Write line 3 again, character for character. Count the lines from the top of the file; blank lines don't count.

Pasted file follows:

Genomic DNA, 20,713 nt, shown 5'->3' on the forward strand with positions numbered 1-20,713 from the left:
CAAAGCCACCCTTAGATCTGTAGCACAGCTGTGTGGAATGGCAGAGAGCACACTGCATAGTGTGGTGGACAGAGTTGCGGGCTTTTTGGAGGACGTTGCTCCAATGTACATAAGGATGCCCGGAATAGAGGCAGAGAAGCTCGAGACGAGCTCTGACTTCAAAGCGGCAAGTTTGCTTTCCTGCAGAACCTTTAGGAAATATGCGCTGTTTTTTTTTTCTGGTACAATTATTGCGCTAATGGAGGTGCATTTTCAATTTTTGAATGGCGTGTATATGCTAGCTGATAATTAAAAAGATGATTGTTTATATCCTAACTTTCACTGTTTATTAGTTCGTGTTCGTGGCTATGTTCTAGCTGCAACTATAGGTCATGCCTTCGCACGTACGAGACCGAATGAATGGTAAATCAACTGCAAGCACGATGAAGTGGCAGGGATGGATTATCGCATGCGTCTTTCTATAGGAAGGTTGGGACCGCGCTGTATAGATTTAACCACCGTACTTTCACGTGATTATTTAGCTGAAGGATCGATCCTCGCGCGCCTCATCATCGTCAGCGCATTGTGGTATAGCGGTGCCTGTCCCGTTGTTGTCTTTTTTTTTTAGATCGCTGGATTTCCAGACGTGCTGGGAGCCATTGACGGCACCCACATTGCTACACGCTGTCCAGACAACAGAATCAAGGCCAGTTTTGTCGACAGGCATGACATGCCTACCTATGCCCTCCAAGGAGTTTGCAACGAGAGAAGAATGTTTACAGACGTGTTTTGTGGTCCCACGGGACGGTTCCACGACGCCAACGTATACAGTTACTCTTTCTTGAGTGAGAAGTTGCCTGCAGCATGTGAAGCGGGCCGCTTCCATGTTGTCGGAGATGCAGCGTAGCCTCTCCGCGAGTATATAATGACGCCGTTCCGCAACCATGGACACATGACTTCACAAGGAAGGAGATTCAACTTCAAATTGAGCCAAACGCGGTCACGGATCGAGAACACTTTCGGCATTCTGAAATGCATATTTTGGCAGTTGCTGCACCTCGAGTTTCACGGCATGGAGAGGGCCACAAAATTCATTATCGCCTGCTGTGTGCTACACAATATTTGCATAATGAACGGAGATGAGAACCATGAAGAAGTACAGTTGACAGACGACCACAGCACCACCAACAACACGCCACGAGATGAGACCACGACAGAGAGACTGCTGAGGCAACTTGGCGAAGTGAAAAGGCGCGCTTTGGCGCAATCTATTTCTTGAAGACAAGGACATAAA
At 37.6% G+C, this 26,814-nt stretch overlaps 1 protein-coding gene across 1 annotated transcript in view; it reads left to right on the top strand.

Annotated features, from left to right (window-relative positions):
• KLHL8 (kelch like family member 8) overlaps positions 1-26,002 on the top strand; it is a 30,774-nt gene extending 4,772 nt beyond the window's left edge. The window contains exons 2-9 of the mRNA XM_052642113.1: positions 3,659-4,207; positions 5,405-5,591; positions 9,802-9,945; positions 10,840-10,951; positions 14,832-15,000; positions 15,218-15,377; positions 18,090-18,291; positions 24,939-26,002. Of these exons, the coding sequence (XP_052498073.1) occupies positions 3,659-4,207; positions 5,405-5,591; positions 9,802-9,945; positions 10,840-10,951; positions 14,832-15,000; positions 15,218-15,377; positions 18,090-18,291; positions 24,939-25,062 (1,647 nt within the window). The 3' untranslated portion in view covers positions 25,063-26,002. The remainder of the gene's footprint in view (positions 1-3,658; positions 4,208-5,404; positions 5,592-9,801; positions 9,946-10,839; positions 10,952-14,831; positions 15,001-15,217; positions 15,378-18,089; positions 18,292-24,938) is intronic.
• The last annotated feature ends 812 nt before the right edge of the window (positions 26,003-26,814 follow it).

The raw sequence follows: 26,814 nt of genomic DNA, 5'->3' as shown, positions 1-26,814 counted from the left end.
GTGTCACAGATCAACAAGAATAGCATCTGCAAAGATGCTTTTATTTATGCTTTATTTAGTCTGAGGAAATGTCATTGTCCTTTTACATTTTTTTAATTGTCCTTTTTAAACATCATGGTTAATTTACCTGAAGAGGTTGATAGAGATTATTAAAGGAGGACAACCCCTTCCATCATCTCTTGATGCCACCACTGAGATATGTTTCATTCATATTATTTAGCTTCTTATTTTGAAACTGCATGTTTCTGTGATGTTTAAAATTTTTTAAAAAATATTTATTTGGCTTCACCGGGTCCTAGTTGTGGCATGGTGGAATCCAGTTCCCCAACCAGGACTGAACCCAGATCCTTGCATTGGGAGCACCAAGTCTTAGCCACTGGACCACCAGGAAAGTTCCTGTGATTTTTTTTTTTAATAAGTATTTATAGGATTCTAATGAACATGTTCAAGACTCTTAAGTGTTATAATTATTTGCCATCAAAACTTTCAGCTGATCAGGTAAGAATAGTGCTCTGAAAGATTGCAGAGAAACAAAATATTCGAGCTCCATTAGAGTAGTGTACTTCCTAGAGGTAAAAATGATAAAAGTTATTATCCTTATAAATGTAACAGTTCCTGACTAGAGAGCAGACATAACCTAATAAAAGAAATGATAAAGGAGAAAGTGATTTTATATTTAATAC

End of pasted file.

At 37.6% G+C, this 26,814-nt stretch overlaps 1 protein-coding gene across 1 annotated transcript in view; it reads left to right on the top strand.